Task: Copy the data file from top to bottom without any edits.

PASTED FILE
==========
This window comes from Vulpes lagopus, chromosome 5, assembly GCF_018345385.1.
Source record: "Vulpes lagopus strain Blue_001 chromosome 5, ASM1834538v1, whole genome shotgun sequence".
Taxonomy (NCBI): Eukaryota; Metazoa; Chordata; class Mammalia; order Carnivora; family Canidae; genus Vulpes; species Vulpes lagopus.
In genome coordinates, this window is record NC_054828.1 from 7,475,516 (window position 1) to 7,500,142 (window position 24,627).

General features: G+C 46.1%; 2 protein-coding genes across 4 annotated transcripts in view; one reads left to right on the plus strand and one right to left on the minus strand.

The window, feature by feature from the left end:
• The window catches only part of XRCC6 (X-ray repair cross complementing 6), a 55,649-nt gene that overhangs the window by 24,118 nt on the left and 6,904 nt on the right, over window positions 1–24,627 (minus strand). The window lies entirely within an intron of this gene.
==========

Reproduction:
This window comes from Vulpes lagopus, chromosome 5, assembly GCF_018345385.1.
Source record: "Vulpes lagopus strain Blue_001 chromosome 5, ASM1834538v1, whole genome shotgun sequence".
Taxonomy (NCBI): Eukaryota; Metazoa; Chordata; class Mammalia; order Carnivora; family Canidae; genus Vulpes; species Vulpes lagopus.
In genome coordinates, this window is record NC_054828.1 from 7,475,516 (window position 1) to 7,500,142 (window position 24,627).

General features: G+C 46.1%; 2 protein-coding genes across 4 annotated transcripts in view; one reads left to right on the plus strand and one right to left on the minus strand.

The window, feature by feature from the left end:
• The window catches only part of XRCC6 (X-ray repair cross complementing 6), a 55,649-nt gene that overhangs the window by 24,118 nt on the left and 6,904 nt on the right, over window positions 1–24,627 (minus strand). The window lies entirely within an intron of this gene.